Welsh therapist Jessica Mayhew has achieved some professional success. Her practice is established, she has a steady flow of clients, and she helps them. Her personal life, though, is a different story. Her husband has confessed to a one-night fling, and Jessica struggles with forgiving him. Every time she starts to do so, she can’t escape the vision of his cheating.
They have two teenage daughters, the older of which, Nella, is every bit as cooperative and docile as you’d expect from a sixteen-year-old. Jessica struggles there, too. She wants to control Nella, but she knows she can’t. When Nella decides to try her hand at singing, Jessica aches to protect her, even as Nella rebuffs her at every turn.
Into Jessica’s office walks Gwydion Morgan, an up and coming star. Gwydion is stricken with a quirky phobia: he’s terrified of buttons. And as he is on the cusp of a period drama, he needs to find a way to manage his terrors. He also has a recurring dream in which he’s locked in a box and hears his parents – or at least his father – arguing.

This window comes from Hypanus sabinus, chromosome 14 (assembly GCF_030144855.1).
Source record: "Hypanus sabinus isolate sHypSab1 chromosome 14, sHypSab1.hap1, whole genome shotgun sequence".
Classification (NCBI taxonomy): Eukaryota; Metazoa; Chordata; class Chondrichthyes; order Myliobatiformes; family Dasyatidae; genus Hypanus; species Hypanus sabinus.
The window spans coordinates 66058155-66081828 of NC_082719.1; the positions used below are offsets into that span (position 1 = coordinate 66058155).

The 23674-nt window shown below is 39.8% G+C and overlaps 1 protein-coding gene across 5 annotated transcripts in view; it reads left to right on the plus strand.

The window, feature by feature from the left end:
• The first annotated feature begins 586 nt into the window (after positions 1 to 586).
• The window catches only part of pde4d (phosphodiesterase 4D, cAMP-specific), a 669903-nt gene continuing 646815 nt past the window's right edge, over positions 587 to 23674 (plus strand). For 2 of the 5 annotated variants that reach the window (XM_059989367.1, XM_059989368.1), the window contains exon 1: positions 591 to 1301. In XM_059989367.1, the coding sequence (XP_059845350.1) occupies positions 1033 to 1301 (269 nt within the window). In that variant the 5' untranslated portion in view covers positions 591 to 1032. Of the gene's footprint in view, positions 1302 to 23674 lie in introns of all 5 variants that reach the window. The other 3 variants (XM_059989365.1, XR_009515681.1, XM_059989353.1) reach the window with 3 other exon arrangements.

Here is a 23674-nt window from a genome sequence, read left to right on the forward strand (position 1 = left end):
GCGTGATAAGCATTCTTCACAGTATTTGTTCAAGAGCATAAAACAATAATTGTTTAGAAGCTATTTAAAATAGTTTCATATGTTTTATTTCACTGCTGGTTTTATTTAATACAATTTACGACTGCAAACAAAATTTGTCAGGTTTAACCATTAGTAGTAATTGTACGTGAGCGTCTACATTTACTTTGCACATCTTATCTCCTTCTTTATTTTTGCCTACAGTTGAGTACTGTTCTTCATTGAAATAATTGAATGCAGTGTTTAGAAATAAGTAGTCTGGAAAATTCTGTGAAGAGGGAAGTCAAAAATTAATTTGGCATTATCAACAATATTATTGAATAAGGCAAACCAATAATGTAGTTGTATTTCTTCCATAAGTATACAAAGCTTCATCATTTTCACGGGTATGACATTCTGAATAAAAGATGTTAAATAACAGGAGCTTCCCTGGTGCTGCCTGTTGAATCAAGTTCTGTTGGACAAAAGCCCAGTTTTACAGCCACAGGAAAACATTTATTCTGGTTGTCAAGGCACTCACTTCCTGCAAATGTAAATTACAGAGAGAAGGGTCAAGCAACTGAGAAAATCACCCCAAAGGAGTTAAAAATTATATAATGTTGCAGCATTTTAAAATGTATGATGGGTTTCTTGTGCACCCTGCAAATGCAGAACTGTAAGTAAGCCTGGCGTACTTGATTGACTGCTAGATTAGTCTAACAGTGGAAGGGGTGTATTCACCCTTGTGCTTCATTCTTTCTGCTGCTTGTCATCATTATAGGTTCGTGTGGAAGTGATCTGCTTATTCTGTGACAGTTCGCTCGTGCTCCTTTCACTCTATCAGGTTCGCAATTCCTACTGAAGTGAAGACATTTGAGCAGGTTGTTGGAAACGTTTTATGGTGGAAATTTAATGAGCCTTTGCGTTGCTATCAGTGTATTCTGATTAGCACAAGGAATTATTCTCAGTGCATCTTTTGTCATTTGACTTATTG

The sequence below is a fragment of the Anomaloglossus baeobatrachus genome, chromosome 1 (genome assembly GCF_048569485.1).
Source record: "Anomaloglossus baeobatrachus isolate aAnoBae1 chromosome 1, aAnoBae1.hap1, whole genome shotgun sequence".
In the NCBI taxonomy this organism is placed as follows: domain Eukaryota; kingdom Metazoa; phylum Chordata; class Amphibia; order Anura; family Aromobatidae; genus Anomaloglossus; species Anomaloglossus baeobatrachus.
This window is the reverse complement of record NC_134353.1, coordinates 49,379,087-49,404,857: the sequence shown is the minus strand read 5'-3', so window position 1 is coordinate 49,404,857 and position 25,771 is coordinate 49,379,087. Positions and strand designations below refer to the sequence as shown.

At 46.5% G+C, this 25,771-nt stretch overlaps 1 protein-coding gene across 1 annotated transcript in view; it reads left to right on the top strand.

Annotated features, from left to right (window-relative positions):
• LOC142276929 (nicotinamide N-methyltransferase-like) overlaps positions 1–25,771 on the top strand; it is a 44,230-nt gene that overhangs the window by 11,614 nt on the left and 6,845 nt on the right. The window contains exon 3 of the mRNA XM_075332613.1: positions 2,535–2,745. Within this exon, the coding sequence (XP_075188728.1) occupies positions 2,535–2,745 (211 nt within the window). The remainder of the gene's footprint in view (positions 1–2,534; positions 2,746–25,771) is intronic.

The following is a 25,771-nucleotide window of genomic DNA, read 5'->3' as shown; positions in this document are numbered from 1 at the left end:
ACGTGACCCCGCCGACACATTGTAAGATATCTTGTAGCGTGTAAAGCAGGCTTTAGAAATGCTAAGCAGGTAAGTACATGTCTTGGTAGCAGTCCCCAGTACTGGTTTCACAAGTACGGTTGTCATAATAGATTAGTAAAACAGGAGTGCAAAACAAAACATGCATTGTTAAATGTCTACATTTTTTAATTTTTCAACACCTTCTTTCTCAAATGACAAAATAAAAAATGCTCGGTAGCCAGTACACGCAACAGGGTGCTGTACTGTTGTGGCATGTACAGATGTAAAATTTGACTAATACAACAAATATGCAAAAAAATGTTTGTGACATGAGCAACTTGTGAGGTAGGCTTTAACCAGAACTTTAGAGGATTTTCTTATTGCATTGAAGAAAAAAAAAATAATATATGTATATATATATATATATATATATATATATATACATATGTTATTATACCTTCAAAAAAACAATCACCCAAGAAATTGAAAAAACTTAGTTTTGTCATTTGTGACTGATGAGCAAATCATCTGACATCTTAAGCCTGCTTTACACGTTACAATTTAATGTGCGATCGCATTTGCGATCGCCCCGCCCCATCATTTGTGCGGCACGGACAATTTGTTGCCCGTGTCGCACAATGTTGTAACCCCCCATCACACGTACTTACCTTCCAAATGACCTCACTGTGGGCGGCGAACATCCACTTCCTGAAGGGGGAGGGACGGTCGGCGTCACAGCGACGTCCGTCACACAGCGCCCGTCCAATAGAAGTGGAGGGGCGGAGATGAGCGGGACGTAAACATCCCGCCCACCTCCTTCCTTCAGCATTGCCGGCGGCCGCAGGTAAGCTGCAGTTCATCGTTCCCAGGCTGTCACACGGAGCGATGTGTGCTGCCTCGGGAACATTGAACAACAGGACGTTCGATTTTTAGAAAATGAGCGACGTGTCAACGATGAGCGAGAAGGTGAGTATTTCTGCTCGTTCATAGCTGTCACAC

This sets Jessica on a course of inquiry that surprises her at every turn. She is not the type of person to investigate a potential crime, but something about an au pair who drowned when Gwydion was a boy compels her to find resolution.
At the same time, she is equally as drawn to Gwydion himself. He’s younger, and he’s attracted to her. But is her interest in him genuine or is it retaliatory?
There were good things in this book, chiefly the sub plot involving Nella. That one is better developed than the au pair mystery, the resolution of which you will see coming long before Jessica does. Her ambivalence toward her marriage is believable, and there is a very real moment when she wonders if a man’s sexual interest in Nella bothers her more because of Nella’s age or because she’s jealous.
But the central mystery is a bust, largely because there is no mystery. You can figure out who did it pretty early on, which makes all of Jessica’s wrong assumptions somewhat frustrating. Jessica herself is not the easiest person to like, although when she shows vulnerability – especially with Gwydion – she becomes easier to cheer for. There is a sort of sub mystery entailing Jessica’s husband that is a head scratcher. It goes nowhere and is nothing other than a diversion.
I wanted to like this book more than I did, let’s just put it that way. I think Charlotte Williams could be a better writer than this indicates.